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Collaboration in management education and development

Vivien Martin
Open University Business School
Open University, United Kingdom


The inquiry was focused by these initial questions:

These questions shaped the review of literature and defined the categories in which data were collected. A further question seemed to lie beneath some of the issues emerging that related to the extent to which theory informed practice. It seemed important to consider whether there was a connection between the degree to which a practitioner was aware of theoretical perspectives and their ability and preparedness to consider collaboration and working within different and potentially contradictory frameworks. As this question became clearer it seemed that it also linked with the extent to which managers as learners were able to understand and make sense of the diversity in the field of management education and development.

These questions and the emerging issues are first discussed separately and then in terms of the implications and other issues arising.

What is the extent of diversity of perspectives and approaches in the field of management education and development?

The two influential 1987 reports (Handy and Constable / McCormick) outlined the extent of provision of management education and development in Britain and the ways in which this differed from economically competitive countries, presenting a range of concerns about the implications of this situation for future competitiveness. Management education and development in the UK was seen to be incoherent as there were few links between the many different types of provision. This led the authors to propose that the field should become more coherent and should offer more integrated provision.

It was noted that very few managers had formal qualifications and that many were trained and developed within their posts, often without formal programs of development. It was proposed that the situation would be improved if more managers were involved in formal development and that this should involve collaboration between providers to address the performance of managers in the workplace and not only the analytical study of management issues. The Management Charter Initiative was formed in 1988 in response to these reports and instituted a series of actions to address the recommendations. The first set of standards for management performance were developed by 1990, piloted and set into an National Vocational Qualification (NVQ) framework with the first NVQ qualifications for managers awarded in 1992. By 1994 the review of progress (Watson, 1994) reported these developments but again asked for a more coherent infrastructure of provision. The NVQs were seen to offer a potential of 'ladders and bridges' to link accreditation, but there was no link between these performance standards and the traditional academic awards for business and management.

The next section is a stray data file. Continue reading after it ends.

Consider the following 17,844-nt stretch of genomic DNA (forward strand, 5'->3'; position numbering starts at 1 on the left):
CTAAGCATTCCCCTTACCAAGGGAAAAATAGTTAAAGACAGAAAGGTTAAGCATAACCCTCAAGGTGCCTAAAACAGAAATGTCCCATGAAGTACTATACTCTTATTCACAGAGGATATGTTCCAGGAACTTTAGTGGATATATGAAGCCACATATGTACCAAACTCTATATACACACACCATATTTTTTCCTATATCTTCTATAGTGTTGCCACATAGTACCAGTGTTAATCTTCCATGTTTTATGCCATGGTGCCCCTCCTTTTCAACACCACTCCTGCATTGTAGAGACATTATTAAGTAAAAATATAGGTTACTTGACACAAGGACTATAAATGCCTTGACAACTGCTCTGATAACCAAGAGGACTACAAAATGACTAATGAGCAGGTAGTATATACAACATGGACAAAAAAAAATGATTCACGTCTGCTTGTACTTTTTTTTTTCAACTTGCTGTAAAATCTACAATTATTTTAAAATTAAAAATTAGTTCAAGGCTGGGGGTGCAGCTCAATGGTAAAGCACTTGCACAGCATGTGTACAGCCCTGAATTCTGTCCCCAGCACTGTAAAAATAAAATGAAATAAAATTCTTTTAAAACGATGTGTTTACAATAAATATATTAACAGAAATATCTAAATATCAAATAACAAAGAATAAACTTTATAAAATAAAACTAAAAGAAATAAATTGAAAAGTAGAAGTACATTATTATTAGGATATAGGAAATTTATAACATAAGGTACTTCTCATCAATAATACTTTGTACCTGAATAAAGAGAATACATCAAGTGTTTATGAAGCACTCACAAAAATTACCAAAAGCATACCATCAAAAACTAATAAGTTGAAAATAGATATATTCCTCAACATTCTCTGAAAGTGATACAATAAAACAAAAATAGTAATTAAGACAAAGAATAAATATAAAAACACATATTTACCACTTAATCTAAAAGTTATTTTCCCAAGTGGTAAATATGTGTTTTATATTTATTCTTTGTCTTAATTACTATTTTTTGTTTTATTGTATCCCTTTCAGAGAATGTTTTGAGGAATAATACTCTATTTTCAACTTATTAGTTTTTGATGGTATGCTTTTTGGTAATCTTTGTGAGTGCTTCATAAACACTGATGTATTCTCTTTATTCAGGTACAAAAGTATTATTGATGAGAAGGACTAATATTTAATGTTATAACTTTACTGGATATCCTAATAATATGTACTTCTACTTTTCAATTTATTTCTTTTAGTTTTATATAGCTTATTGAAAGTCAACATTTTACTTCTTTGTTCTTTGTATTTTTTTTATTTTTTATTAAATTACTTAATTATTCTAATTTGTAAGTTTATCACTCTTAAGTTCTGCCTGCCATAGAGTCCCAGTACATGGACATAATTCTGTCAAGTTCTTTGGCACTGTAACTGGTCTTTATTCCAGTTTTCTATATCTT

The diversity in the field had been increased by the introduction of these new awards and educational providers had also responded to the earlier criticism by developing wider and more flexible provision. NVQs had been developed for delivery within the workplace but the rise in franchising of academic accreditation meant that any organisation in any sector could offer both NVQs and academic qualifications to its workforce. Not only was the range of types of provision greater but also the range of potential providers was greater.

The educational provision was complex, dominated by the business schools in Higher Education but including undergraduate, postgraduate and post-experience programs, many of which were also provided in Further Education institutions. Contributions to these programs came from many disciplinary sources and there was often an emphasis on application of ideas and concepts to workplace practice. The number of potential choices contributed to the diversity as there is not one common curriculum for the provision of management education and development but many different possible components from which any provider must select.

From an educational perspective, the curriculum provides a framework within which a program is designed, delivered and evaluated which ensures that the key decisions are explicitly justified and related to the wider framework of educational provision. This is thought to reduce the potential for ideology and indoctrination to shape delivery by providing challenge to the assumptions underpinning proposals. Management education and development provision leading to academic awards is subject to scrutiny of this nature. However, the framework of vocational qualifications differs in that it is based on generic statements of standards with descriptions of approved performance for a role which thus provide the development goal. In addition, programs of development within organisations do not have to include accreditation of any sort and are often designed primarily to address the perceived needs of the organisation. Therefore, the range of target outcomes from any program might include a number of different and possibly contradictory elements. The process of design and delivery in management education and development is very complex.